Which kind of summed up what we did in Vietnam, too. U.S. units established basecamps and went on patrols looking for the enemy until they got shot at, and then they shot back. They did it in the Delta with boats, they did it using helicopters flying into unexplored areas of the highlands, they sent out small unit patrols from basecamps, and sometimes they just dug in and got shot at and then shot back. Khe Sahn is a perfect example. Hamburger Hill is another.
The battle of Hamburger Hill was initiated as a so-called “reconnaissance in force.” Three battalions of the 101st Airborne Division went into an area near the Laotian border known as the A Sau Valley looking for North Vietnamese army forces. They found them. Over a period of several days, they fought to take Hill 937 from North Vietnamese forces. They finally took it, suffering the loss of 72 U.S. soldiers and 372 wounded. They abandoned the hill shortly thereafter. The commander of the 101st Airborne Division would later admit, “The hill had no military value whatsoever.”
Do you remember the attack on U.S. Special Forces in Niger in 2017? Turns out we had about 800 soldiers nobody knew about in Niger manning at least one drone base that was monitoring the flow of ISIS insurgents moving south. Four U.S. soldiers who were on a patrol apparently looking for a militant leader were killed in an attack by ISIS militants. But what the U.S. soldiers were really doing was the same thing we did in Vietnam: it was a target patrol. They were out there driving around waiting to get shot at. Well, it happened, and all of a sudden it was a major incident because apparently nobody but ISIS militants knew we had anybody over there. At least nobody in Washington did, because when news got out that U.S. soldiers had been killed, questions erupted in Congress wanting to know what U.S. soldiers were doing in Niger in the first place.
It’s hard to tell from here what the military value of the basecamp in Jordan called “Tower 22” has, especially given the fact that we didn’t even know it was there before Sunday. One report said the camp is used for surveillance of the Jordan/Syria border, to prevent infiltration of militants out of Syria into Jordan. Another report said the camp is used to resupply yet another U.S. camp six kilometers across the border in Syria that presumably does the same thing.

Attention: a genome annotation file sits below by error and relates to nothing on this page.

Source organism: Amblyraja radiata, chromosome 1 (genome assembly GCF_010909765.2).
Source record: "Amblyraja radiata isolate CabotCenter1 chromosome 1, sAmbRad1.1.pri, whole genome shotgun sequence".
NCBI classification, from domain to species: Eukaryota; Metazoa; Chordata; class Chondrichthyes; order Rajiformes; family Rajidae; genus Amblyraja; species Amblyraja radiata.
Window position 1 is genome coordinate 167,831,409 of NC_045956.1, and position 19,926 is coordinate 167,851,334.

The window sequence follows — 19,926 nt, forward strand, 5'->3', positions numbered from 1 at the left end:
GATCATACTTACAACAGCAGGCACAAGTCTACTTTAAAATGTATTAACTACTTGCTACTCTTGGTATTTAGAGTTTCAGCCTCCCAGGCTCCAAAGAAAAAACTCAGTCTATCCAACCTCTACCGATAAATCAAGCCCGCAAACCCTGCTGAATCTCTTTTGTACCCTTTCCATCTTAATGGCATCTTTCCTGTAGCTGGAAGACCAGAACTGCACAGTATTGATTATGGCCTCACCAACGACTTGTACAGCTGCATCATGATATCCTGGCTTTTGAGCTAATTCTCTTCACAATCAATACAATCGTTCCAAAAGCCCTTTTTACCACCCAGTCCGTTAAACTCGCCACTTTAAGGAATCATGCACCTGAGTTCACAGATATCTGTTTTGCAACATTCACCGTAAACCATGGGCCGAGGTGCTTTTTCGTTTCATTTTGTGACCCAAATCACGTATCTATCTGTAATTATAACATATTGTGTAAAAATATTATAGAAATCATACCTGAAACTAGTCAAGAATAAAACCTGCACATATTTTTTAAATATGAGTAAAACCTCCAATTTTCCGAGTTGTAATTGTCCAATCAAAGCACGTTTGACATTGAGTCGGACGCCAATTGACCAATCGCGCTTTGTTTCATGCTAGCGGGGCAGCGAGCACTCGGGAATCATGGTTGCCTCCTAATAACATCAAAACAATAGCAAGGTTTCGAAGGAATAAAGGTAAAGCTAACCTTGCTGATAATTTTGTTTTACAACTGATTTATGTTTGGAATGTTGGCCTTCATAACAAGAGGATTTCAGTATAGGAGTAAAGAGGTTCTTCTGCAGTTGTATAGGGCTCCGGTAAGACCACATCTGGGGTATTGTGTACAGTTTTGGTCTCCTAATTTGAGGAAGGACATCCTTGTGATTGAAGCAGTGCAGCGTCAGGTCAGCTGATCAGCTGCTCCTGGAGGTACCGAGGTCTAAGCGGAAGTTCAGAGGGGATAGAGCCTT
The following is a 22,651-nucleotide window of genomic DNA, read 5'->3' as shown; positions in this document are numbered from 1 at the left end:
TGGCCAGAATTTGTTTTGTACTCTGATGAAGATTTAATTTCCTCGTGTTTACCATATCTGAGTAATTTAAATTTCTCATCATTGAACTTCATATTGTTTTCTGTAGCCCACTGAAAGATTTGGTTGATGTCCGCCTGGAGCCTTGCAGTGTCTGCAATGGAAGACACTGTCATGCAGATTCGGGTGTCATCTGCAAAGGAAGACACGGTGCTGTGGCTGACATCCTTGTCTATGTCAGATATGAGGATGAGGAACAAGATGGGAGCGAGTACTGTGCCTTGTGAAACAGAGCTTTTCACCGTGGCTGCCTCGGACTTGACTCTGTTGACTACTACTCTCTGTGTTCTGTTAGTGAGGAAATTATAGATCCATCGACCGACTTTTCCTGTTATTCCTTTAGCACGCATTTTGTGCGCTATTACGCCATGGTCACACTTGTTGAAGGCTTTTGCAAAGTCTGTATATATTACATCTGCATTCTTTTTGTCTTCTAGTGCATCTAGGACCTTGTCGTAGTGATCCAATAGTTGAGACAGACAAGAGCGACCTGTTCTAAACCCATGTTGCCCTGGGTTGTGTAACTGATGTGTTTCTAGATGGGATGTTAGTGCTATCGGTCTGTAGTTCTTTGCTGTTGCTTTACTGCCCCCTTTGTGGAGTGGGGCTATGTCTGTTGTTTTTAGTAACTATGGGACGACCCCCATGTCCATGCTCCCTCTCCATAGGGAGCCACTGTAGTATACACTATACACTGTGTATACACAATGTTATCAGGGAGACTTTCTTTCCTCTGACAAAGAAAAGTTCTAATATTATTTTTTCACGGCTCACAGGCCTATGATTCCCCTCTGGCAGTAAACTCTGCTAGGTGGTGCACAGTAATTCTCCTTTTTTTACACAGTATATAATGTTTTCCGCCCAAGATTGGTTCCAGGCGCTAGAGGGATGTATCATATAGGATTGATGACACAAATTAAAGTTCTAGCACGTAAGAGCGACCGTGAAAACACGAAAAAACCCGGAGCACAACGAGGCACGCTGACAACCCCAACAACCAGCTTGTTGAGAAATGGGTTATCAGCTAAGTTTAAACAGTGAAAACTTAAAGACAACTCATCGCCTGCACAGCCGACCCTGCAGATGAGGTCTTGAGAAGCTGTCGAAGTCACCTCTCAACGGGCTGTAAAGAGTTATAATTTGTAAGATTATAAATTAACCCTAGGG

Here is an aerial photo I found of the camp taken by a civilian satellite owned by Planet Labs PBC:
It’s hard to see from a satellite, but the camp is surrounded by a defensive dirt berm, probably topped with razor wire and mined. At the lower right of the photo is the camp entrance, separated from the main camp in its own enclosure. To the left of the entrance is a paved airfield. The four black objects in the squares are helicopters. There is another paved area with three more helicopters to the left and above.
In the middle of the compound are a bunch of white rectangular boxes in tight rows. Those are living quarters, essentially metal shipping containers converted into trailers. Reports about the attack on Sunday say that the drone hit the “barracks area” on the base, so using this satellite photo, that would be the white shipping container/trailers. With warfare being conducted using armed drones controlled remotely by operators who can guide them to their targets using video, we’re going to have to do a better job of protecting the places troops are housed. Those container/trailers are so tightly packed together that a single armed drone was able to kill three soldiers and injure 40 more. The U.S. Army can do a lot better than that.